In Africa, Poverty Grows Because of the Elites' Anti-CapitalismTags Global Economy
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The flagship African Union (AU) project, the African Continental Free Trade Area (AfCFTA), has finally come into force this week. At last.
Global expansion of the market economy has generated unprecedented prosperity for all of humanity. Now, Africans want to build on these gains. The benefits have been clear. Nearly 80% of human beings lived in extreme poverty during the early 20th century, compared to just over 10% today. By the end of the Second World War, half of the world's population was still suffering from undernourishment. But now this scourge now affects "only" 10% of individuals worldwide.
Generally speaking, humanitarian indicators worldwide continue to improve. Life expectancy is progressing. Infant mortality is falling. Fewer and fewer children have to work to survive. Illiteracy is becoming the exception.
Asia has been the main focus of this progress in recent years. But while capitalist globalization breaks the Western monopoly of opulence, there are regions where the penetration of wealth is still too slow.
This is the case of sub-Saharan Africa. The proportion of people in extreme poverty worldwide decreased from 36% to 10% between 1990 and 2015 worldwide. This happy development, however, was more modest on the black continent: extreme poverty only fell from 54.3% to 41.1% during the same period, according to the figures of the World Bank. The demographic dynamics coupled with these poor economic performances make Sub-Saharan Africa one of the few regions where poverty has increased in recent years in absolute terms.
It is tempting to look to historical factors, blaming the imperial powers of yesteryear, which, it is true, have not benefited the dominated countries more than they have served the colonial metropoles. Yet, the anti-imperialist argument can't explain how some countries made so much progress after starting from scratch. In 1950, South Korea's GDP per capita was equivalent to that of most countries in sub-Saharan Africa. Today, Korea is a driving force in the global economy and the home of many firms that compete unabated with the largest US multinationals.
Conversely, many African countries have seen their situation deteriorate since independence. The few African successes, such as Botswana and Mauritius, can unfortunately still be counted on the fingers of one hand. There's no need to take refuge in the geography, geology or emigration of the productive forces of the black continent to explain its stagnation: a large part of the African setbacks is caused by the anti-capitalist mentality and hostility to the West, which have prevailed since the end of colonization.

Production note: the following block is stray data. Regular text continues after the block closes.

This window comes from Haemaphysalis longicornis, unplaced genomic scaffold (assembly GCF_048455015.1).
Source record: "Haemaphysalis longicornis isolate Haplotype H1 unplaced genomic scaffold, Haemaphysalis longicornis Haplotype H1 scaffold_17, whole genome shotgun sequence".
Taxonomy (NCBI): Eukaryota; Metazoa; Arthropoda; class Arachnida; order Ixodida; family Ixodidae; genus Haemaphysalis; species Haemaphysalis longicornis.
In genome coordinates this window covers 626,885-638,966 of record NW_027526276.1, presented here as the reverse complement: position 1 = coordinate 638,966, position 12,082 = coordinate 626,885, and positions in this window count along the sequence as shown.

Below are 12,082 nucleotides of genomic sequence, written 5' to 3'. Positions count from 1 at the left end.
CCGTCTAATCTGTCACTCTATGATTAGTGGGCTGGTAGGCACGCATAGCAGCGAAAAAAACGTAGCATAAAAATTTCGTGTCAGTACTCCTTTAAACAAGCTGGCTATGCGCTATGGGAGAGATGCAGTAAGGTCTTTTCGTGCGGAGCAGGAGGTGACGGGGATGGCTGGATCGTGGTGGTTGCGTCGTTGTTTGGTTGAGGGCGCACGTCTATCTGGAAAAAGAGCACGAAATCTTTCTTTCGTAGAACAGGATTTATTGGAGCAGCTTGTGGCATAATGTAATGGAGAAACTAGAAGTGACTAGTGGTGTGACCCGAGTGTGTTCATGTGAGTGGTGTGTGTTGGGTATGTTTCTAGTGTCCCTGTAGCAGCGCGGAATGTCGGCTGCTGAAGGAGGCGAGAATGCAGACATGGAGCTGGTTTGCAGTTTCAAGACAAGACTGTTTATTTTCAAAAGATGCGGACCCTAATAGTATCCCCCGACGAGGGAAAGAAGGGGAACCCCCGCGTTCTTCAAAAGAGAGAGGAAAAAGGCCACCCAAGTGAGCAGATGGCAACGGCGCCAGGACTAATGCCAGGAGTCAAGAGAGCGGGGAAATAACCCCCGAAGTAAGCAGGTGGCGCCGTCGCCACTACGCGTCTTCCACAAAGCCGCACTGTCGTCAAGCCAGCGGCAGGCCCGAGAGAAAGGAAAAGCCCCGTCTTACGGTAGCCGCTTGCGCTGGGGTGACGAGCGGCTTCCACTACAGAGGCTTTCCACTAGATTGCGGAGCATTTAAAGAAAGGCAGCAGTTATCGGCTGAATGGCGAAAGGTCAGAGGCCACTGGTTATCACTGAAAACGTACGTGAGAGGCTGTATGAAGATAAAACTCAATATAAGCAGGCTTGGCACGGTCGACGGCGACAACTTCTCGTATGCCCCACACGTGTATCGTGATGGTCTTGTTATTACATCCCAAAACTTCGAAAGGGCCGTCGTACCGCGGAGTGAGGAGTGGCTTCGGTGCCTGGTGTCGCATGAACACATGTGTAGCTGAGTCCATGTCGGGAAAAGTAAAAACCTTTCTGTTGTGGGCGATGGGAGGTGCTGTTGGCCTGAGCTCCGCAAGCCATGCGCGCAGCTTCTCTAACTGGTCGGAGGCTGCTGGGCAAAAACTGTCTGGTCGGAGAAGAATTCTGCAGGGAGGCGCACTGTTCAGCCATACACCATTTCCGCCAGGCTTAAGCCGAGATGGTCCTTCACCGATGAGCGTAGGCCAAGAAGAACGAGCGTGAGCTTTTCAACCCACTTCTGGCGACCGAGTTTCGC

In other words, the problem of Africa is ideological as well as economic. Most intellectuals affiliated with African nationalist and anti-imperialist movements were influenced by the Marxist-Leninist catechism. Lenin's followers ended up convincing African elites that the market economy was a Western plot to enslave the Third World.
What does it matter, they tell us, if collectivism, unlike capitalism, has failed everywhere it has been implemented? For some, adding race struggle to class struggle prevails over adopting ideologies and policies that secure economic prosperity. The anti-capitalists insist it sound economic thinking must be rejected if the ideas come former colonial powers.
This racialist discourse has all the more resonance now that it is incorporated into post-colonial schools of thought whose authority is spreading throughout Europe and the United States. These schools attempt to conflate the universalist ideals of Western liberal culture with efforts to undermine African independence and identity. Yet, should not Africans be free — if they should so chose — to abandon less useful local ideological and cultural traits for higher quality crops and a higher standard of living? If the preservation of indigenous culture trumps all else, then Europeans ought to reject Indo-Arabic figures in favor of more "traditional" Roman numerals.
Anti-capitalism, fueled by feelings hostile to the West, is all the more paradoxical as it condemns the dark continent to live under the financial assistance of the hated powers. The "white man's burden," to use the title of William Easterly's book, becomes the exclusive horizon of the fight against poverty through the implementation of an inefficient "aid" through paternalistic development programs.
This paternalism is all the more perverse since the dependencies it crates undermine any questioning of the institutions that hinder the continent's development. At a time when migratory flows are less and less tolerated by Western public opinion, deconstructing the ideologies that prevent Africans from flourishing in their homelands is becoming urgent. Who will have the courage to tackle this huge cultural project?
This article was inspired by a conference given at the UN headquarters within the 17th forum of the Convention of Independent Financial Advisors (CIFA) It was originally published in French for LeFigaro.